How to Make Subsurface Scattering in Octane Render


Table of Contents


Table of Contents

What is subsurface scattering?

Subsurface scattering is when refracted light penetrates the surface of an object then
reemerges from it. If you want to see it happen in real life you can use it easily. Place your hand in front of strong light, like your phone’s flashlight. Well, this is it light just  ntered your fingers, scattered around and came out, giving your hand a red glow. You’ll notice as the light goes through your fingers it will be stronger at the edges and weaker near the center. That’s because the more it has to move around the material, the more it will be absorbed. A material like rock will have high absorption, giving light little to no chance to scatter around and come back, and on the other side of the scale is glass, which doesn’t absorb light at all.

Why is it important?

Subsurface scattering is not a rare phenomenon, it is something that we are really used to seeing in our everyday life, so if it’s missing we can immediately tell somethings off, that something looks fake/plastic/rubbery. It is not needed for every material as I said above, high absorption materials don’t have it, but for anything, else it is absolutely essential if you are aiming for more realistic materials. But even if you don’t I think it just looks absolutely beautiful when done right.

SSS Preview 3D

How to achieve it?

Method 1

There are multiple ways to achieve to do it with octane, let’s start with the fast way first. This uses transmission and Medium. First, create a diffuse material. Select the base color. Now enable transmission and select the color the light scattering has. Now for the third and last step click on medium and then on scattering medium. Here you can adjust how absorbant your material is, how much light it lets through. Although this method is the fastest and produces a pretty good result it is not as precise and good looking as the next method.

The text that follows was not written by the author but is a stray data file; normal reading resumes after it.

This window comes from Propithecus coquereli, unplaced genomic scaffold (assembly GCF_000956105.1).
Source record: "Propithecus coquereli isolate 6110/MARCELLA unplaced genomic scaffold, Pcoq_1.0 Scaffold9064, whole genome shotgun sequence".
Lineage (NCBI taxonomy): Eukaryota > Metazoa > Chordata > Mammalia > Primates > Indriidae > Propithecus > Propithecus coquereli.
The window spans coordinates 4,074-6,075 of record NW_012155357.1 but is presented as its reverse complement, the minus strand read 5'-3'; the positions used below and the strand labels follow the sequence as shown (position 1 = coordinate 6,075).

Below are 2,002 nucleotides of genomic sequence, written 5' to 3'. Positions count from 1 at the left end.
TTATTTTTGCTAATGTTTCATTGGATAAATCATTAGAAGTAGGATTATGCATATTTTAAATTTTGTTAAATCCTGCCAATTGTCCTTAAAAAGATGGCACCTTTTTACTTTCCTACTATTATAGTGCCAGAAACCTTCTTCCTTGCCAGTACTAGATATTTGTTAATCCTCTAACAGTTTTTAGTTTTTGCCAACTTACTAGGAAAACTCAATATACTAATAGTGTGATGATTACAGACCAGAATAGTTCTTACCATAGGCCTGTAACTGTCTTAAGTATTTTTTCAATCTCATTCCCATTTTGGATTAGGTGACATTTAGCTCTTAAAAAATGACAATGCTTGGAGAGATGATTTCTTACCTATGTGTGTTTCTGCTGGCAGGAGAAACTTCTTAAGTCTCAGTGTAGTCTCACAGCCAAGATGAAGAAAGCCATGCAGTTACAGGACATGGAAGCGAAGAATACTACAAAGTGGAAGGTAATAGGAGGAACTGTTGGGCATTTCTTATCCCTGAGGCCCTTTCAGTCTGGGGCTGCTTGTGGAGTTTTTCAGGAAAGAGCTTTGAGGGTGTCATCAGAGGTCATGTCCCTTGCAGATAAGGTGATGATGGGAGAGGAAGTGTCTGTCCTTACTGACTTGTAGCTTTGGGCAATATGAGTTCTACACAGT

Method 2

SSS Nodes

For this second type of material first, you’ll need to create an Octane mix material. Now go inside the node editor and create two new materials.One glossy, the other specular. Add glossy as material one and the specular as material two inside the mix material. Also, add a float texture for the amount. Now on the specular material select medium and click on scattering medium. For the scattering medium add a RGB Spectrum for absorption and one for the scattering. With these, you can control the color of the scattering. The scattering medium offers the option to adjust the density of the material, the less dense, the more light it lets through. You can add
a little roughness to both the specular and glossy material. You can also adjust the transparency of the material with the float texture we placed on the mix materials Amount.

I prefer this method because although it is slower, it gives a much nicer result.
Picture of Gergő Sztuchlak

Gergő Sztuchlak

I'm Gergő, co-founder of DesignerDude, and resident UX and graphic design guru. With over a decade of experience, I'm a design Swiss Army Knife - versatile, multi-functional, and always ready to tackle whatever challenge comes my way (except maybe spiders, as I'm not so great with those). When I'm not busy crafting beautiful designs, you can usually find me geeking out over the latest design trends or convincing my co-founders that we need a company mascot (seriously, who doesn't love a good mascot?). As a designer, I have a keen eye for detail, a love of typography, and a knack for making everything just a little more awesome. So, if you're looking for a designer who can bring some wit and wisdom to your project and a lot of experience, you've come to the right place. It's nice to meet you!

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